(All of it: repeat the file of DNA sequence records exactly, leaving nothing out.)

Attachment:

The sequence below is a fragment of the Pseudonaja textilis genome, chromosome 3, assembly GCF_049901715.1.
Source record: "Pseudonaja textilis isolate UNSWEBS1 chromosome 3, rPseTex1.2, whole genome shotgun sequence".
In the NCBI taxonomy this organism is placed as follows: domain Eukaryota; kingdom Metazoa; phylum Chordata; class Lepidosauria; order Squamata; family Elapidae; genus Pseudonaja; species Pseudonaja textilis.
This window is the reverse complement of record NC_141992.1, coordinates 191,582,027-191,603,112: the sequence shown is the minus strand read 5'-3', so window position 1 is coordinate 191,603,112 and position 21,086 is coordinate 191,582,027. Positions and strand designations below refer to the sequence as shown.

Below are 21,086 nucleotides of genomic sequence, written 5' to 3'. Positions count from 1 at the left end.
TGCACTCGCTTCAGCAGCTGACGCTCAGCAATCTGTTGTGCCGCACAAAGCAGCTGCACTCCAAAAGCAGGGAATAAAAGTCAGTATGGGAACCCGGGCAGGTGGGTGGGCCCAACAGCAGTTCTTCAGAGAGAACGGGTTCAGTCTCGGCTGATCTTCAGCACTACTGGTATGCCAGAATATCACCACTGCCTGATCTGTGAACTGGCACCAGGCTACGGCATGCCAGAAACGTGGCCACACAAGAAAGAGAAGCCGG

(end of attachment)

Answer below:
The sequence below is a fragment of the Pseudonaja textilis genome, chromosome 3, assembly GCF_049901715.1.
Source record: "Pseudonaja textilis isolate UNSWEBS1 chromosome 3, rPseTex1.2, whole genome shotgun sequence".
In the NCBI taxonomy this organism is placed as follows: domain Eukaryota; kingdom Metazoa; phylum Chordata; class Lepidosauria; order Squamata; family Elapidae; genus Pseudonaja; species Pseudonaja textilis.
This window is the reverse complement of record NC_141992.1, coordinates 191,582,027-191,603,112: the sequence shown is the minus strand read 5'-3', so window position 1 is coordinate 191,603,112 and position 21,086 is coordinate 191,582,027. Positions and strand designations below refer to the sequence as shown.

Below are 21,086 nucleotides of genomic sequence, written 5' to 3'. Positions count from 1 at the left end.
TGCACTCGCTTCAGCAGCTGACGCTCAGCAATCTGTTGTGCCGCACAAAGCAGCTGCACTCCAAAAGCAGGGAATAAAAGTCAGTATGGGAACCCGGGCAGGTGGGTGGGCCCAACAGCAGTTCTTCAGAGAGAACGGGTTCAGTCTCGGCTGATCTTCAGCACTACTGGTATGCCAGAATATCACCACTGCCTGATCTGTGAACTGGCACCAGGCTACGGCATGCCAGAAACGTGGCCACACAAGAAAGAGAAGCCGG